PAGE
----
Jeff Bezos exposing the Enquirer's attempt to blackmail him was good and right. But everything else about the story is so, so wrong.

Apparently 2019 is on a mission to outdo the past two years on the "How is this real life?" front.

If you've missed the big news this week, the National Enquirer tried to blackmail and extort Jeff Bezos with embarrassing photos, but Bezos published their threats in a blog post instead. But that's really not the whole story, because that's simply not absurd enough for this day and age.

The biggest headline in America right now is that the richest man in the world, worth an estimated $137 billion, is being blackmailed by the most ludicrous and illegitimate tabloid paper because they got a hold of his dick pics. That's an actual news story.


And that's not all. The publisher of this ludicrous and illegitimate tabloid, whose unbelievable name is David Pecker, has a special relationship with Donald Trump—the philandering billionaire reality TV star who also happens to be the President of the United States.

You can't write this stuff. Seriously, if I had sent this storyline as a book proposal to a publisher five years ago, I'd have been laughed out of the writing business. And yet, here we are. Welcome to 2019.

I don't understand why we're not all running around and screaming, "THIS IS NOT NORMAL!"

I'm not sure where to start with how bonkers literally everything about this is. Since I'm not quite ready to take on Jeff Bezos' pants tent yet, let's take a look at what $137 billion actually is instead.

There's rich, then there's filthy rich—and then there's Jeff Bezos. I mean, good for Bezos for building up a business from scratch in his garage (yay, capitalism!), but wealth hoarding in a world where billions of people struggle to put food on the table is obscene. And make no mistake, anyone worth $137 billion is a big ol' hoarding hoarder.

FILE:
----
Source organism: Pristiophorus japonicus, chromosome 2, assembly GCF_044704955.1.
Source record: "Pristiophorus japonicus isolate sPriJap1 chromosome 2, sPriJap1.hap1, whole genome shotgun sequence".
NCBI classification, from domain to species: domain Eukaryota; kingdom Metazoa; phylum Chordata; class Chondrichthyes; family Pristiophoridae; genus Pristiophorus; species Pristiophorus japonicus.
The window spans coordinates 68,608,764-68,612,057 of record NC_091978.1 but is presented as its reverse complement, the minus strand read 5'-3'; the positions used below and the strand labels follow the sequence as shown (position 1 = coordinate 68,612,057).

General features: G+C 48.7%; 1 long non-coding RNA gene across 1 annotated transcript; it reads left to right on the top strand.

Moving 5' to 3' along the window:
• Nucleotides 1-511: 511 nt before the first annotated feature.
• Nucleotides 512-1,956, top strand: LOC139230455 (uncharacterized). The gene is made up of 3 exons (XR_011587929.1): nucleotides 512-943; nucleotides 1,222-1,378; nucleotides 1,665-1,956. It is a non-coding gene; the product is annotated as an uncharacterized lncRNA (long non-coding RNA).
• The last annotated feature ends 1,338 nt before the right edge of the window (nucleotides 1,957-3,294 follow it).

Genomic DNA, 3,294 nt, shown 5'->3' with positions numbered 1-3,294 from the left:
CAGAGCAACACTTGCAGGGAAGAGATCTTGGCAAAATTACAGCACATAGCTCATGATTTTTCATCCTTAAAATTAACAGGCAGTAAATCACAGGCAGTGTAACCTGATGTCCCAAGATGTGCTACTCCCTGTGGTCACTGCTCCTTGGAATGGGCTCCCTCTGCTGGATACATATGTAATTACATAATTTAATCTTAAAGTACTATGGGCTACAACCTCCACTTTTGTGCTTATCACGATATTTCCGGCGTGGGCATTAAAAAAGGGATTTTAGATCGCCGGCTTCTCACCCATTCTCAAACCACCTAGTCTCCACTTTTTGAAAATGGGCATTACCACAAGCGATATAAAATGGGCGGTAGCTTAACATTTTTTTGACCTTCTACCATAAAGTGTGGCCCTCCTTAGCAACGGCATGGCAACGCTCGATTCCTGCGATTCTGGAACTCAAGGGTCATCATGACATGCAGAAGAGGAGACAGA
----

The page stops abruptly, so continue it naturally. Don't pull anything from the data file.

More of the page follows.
To illustrate, if you did nothing but count dollars for 16 hours a day, guess how long it would take to count $137 billion. Just guess.

Did you guess somewhere in the vicinity of 33,000 years? If not, you'd be dead wrong. Most of us have no concept of how large even one billion actually is. And while wealth isn't bad, that extreme amount of wealth is obscene, especially when your own employees pee in bottles and live in fear in the workplace.

Now that that's out of the way, back to the story of Jeff Bezos' junk pics.

Bezos exposing the National Enquirer's attempt to blackmail him was good and right. But everything else about the story is so, so wrong.

Bezos is being hailed a "hero of democracy" for taking on the all-powerful tabloid and not giving in to extortion attempts. And yes, good on him. But the fact that Bezos was cheating on his wife seems to be getting lost in the "He's a hero!" narrative.

Of course, rich and powerful men have been unfaithful throughout history. But should we just accept that as normal? Perhaps we have no choice in an era where my 10-year-old son can click a button and listen to the President of the United States say he "tried to f*ck" a married woman and that he can grab women "by the p*ssy." Good times, America!

And how about this absurd little tidbit: The letter threatening to publish Bezos' private photos if he didn't make the statement they wanted him to make came from the National Enquirer's lawyer. And the way it's written makes it sound like a legally binding contract. Seriously? Aren't these shady threats supposed to take place in a seedy bar someplace? If we have to be living in a badly written crime story, at least give us the level of drama we expect—and frankly, deserve—at this point.

I don't know, y'all. Everything has become so bizarre and dumb and surreal. Forgive me if I don't have the will or energy to cheer on a billionaire adulterer's spat with another billionaire adulterer, both of whom are embroiled with a gossip tabloid run by a man who makes his millions selling salacious stories about celebrities.

We don't have to keep living like this, America. We can do better, even if it is 2019. I promise we can.

Anne Owens and Luke Redito / Wikimedia Commons
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